Threatened Species Symposium

SYMPOSIUM OUTCOMES

They say it takes a village to raise a child. It also takes one to save our threatened species – that was one clear message from the recent North Queensland Threatened Species Symposium where research was shared on successes and failures in conservation efforts over the years.

The Threatened Species Recovery Hub’s Stephen Garnett told a crowd of 150 people that many extinctions had been prevented, and species taken off the ‘threatened’ list thanks to sustained conservation action.

Within an incredibly biodiverse North Queensland, there are currently 180 threatened species and four threatened ecological communities. They range from cassowaries, gliders, the northern bettong and golden-shouldered parrot to sawfish, marine turtles and Mabi and littoral forests.

Prof. Garnett has been working on threatened species recovery for more than 30 years. He said successes and failures revealed seven facets of successful recovery efforts:

  1. Strategic recovery plans with well-considered actions.
  2. Recovery teams that covered a wide range of skills and included government and non-government representatives.
  3. Finding a ‘champion’ or champions who are there for the long haul and making sure there is succession planning.
  4. Legislation and policy – taking it into account and taking advantage of reviews
  5. Resources – looking “in all sorts of places” for both government and non-government options.
  6. Research and monitoring so actions are strategic and well-supported.
    Telling the story to build awareness and sustain interest.

Prof. Garnett was one of 45 speakers and workshop leaders at the two-day event which brought together passionate advocates for threatened species from recovery groups and conservation groups to traditional owners, scientists, government representatives including Threatened Species Commissioner Sally Box, and natural resource management practitioners.

The first event of its kind in this region, the symposium was organised by the NQ NRM Alliance – Terrain, Northern Gulf and Cape York natural resource management organisations – in partnership with the National Environmental Science Program’s Threatened Species Recovery Hub.

Terrain NRM’s Jacqui Diggins said she saw that recovery teams were tackling similar issues independently during a networking event held several years ago.

“That was when the concept of a symposium came, but it didn’t become a reality until several years later when the National Threatened Species Recovery Hub accepted an invitation to visit North Queensland and partner with NQ NRM Alliance.”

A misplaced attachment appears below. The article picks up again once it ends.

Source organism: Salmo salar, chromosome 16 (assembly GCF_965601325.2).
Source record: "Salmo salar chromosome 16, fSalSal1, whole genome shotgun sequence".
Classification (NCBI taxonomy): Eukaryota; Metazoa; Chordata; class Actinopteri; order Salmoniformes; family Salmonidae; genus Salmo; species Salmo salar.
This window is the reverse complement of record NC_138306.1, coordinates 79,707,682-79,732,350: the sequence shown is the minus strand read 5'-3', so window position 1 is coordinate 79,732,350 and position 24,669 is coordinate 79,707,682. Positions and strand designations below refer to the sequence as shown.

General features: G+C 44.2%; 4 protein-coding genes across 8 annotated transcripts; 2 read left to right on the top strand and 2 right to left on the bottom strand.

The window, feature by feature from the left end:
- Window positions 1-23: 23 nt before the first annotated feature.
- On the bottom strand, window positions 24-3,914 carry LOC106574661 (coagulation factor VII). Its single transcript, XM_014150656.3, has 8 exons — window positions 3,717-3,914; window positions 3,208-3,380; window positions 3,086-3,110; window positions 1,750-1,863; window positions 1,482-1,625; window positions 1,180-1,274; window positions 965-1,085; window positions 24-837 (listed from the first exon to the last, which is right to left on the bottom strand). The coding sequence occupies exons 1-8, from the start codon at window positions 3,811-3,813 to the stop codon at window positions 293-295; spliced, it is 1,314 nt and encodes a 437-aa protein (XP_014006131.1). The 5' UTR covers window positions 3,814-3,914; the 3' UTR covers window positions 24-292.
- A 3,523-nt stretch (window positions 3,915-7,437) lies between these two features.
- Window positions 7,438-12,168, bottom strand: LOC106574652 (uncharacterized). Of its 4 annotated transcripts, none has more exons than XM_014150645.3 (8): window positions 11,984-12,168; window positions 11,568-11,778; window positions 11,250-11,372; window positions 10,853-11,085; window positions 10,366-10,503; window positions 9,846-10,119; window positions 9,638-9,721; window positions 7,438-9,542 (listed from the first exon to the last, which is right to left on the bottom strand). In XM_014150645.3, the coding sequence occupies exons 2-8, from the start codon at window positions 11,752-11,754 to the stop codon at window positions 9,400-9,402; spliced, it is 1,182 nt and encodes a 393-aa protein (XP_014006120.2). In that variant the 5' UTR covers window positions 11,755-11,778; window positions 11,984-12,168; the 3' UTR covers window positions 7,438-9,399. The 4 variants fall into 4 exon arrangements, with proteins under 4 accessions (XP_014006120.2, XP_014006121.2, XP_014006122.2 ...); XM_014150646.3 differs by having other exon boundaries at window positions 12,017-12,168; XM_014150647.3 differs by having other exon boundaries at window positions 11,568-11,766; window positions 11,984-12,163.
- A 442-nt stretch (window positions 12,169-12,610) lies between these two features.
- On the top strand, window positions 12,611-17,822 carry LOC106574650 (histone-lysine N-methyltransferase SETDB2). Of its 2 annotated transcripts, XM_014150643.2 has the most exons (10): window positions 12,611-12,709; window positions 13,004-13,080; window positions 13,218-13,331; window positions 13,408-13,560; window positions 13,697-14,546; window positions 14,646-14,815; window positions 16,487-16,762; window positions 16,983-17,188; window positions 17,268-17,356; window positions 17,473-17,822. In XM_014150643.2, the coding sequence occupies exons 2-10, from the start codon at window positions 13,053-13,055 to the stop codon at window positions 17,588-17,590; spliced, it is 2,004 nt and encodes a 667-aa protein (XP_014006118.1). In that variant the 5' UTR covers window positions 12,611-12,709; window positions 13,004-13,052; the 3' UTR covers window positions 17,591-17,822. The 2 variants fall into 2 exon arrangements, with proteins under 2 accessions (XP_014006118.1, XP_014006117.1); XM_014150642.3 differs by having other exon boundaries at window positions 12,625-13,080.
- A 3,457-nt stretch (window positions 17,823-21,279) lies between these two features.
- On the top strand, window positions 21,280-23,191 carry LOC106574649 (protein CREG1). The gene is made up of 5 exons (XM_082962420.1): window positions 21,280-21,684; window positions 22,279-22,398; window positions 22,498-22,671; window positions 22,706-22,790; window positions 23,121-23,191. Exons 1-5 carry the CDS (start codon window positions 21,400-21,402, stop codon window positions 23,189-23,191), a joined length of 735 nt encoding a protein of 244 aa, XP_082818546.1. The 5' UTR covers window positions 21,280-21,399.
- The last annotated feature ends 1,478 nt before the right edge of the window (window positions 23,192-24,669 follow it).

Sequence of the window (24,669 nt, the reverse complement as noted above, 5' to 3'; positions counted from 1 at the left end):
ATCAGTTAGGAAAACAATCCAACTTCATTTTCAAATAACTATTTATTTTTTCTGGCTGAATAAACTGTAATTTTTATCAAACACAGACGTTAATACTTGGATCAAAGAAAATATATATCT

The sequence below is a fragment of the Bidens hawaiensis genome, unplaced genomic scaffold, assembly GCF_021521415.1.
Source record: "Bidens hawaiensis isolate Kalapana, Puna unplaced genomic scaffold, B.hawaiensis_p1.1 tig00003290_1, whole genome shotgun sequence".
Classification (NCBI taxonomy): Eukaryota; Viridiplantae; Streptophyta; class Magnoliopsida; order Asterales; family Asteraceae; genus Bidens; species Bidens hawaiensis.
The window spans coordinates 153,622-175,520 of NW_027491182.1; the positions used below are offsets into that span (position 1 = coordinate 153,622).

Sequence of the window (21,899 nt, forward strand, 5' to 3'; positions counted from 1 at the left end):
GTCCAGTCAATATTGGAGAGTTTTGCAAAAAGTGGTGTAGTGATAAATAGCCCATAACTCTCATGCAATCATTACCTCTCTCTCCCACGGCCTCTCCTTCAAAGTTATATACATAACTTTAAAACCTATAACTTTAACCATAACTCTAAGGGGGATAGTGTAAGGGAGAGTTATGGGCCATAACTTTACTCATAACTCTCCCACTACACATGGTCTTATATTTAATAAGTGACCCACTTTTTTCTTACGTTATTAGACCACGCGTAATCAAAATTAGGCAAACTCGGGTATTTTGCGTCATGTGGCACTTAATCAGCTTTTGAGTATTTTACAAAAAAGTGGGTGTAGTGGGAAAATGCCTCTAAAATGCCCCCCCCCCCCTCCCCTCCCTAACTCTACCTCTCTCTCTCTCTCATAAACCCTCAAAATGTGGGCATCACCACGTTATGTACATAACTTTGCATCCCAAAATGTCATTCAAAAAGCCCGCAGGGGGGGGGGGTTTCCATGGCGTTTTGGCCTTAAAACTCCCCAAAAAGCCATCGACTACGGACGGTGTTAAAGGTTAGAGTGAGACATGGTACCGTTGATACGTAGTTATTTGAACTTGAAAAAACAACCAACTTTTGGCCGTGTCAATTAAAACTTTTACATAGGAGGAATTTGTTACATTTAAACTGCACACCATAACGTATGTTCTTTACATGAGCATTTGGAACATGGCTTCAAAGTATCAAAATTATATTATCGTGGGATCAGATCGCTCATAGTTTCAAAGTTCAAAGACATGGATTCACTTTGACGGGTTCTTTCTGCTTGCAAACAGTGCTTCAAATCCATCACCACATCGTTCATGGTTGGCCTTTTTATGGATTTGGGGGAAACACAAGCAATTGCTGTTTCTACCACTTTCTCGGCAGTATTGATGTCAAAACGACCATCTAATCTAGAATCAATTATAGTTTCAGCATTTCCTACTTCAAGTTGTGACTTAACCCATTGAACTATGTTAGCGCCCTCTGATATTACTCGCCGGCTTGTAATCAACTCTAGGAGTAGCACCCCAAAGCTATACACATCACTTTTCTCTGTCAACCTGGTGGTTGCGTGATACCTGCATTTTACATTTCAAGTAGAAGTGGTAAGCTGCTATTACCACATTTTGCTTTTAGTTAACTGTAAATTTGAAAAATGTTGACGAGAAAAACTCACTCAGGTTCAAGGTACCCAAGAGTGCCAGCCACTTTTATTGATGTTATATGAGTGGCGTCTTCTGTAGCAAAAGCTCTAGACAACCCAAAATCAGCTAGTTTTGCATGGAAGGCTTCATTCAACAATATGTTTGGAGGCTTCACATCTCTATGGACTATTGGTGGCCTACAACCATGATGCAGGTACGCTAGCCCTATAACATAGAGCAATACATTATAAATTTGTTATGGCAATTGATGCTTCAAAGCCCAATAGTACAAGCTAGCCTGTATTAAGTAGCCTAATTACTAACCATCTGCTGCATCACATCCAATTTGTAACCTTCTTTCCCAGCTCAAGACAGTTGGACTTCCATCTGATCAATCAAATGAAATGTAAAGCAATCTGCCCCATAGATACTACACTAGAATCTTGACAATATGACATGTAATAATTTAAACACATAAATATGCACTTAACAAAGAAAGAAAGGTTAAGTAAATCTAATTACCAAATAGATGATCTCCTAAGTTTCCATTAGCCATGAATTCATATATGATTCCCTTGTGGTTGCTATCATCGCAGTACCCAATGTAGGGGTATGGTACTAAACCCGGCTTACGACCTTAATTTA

She said the recent symposium was “like four pieces of the puzzle coming together” – recovery teams, traditional owners, scientists and government.

“Recovery planning and actions need to be informed by science, but recovery teams’ ability to successfully implement the plan is heavily influenced by government policy and funding. Bringing together scientists, government representatives, traditional owners, recovery team members and other groups working on threatened species recovery – the listening, talking and sharing is a big step in the right direction.”

There were two obvious outcomes from the symposium:

  • Traditional owners need to be more involved in threatened species recovery efforts from the concept stage through to planning and rolling out projects.
  • A new working group has been formed to protect the magnificent broodfrog, listed as ‘vulnerable’ and only found in parts of the Atherton Tablelands and Paluma.

NQ threatened species symposium

Yidinji Traditional Owner Marceil Lawrence was one of many traditional owners to call for more effective engagement. And her words hit home: “We are a nation of peoples whose voice has been quietened for too long. You need to hear the people’s heartbeat. We need to be able to manage and live on the land, not just exist. Engage. Get behind us.”

It was a message that resonated with attendees – feedback after the symposium overwhelmingly highlighted ‘better indigenous engagement’.

The effectiveness of collaboration was also a popular take-home message – and Bush Heritage ecologist Carly Starr said the newly-formed Magnificent Broodfrog Working Group was evidence of this.

Dr Starr’s presentation at the symposium led to plenty of interest: “Many people came and talked to me afterwards. We’d had very preliminary discussions about a group before, but the symposium was the impetus we needed. We held our first working group meeting and field trip recently. One of our first steps will be comprehensive surveys – most surveys for the magnificent brood frog were more than 10 years ago.

“We’ve had advice from the Kuranda Tree Frog group on forming the group and really great input from Jirrbal traditional owners, researchers, state and federal government staff, other conservation groups and NRM groups on devising priority actions.”

To see a selection of presentations from the North Queensland Threatened Species Symposium, visit Terrain NRM’s YouTube channel.

See also: Science for Saving Species: Threatened Species Recovery Hub Research Findings Factsheet

Partners & Sponsors

This event was organised by Terrain NRM as part of the NQ NRM Alliance, in partnership with Cape York Natural Resource Management and Northern Gulf Resource Management Group, as well the Threatened Species Recovery Hub

It was funded by the Australian Government’s National Landcare Program and the National Environmental Science Program and sponsored by:

Gold Sponsor: The Nature Conservancy
Silver Sponsors: Wet Tropics Management Authority, Bush Heritage and the South Endeavour Trust

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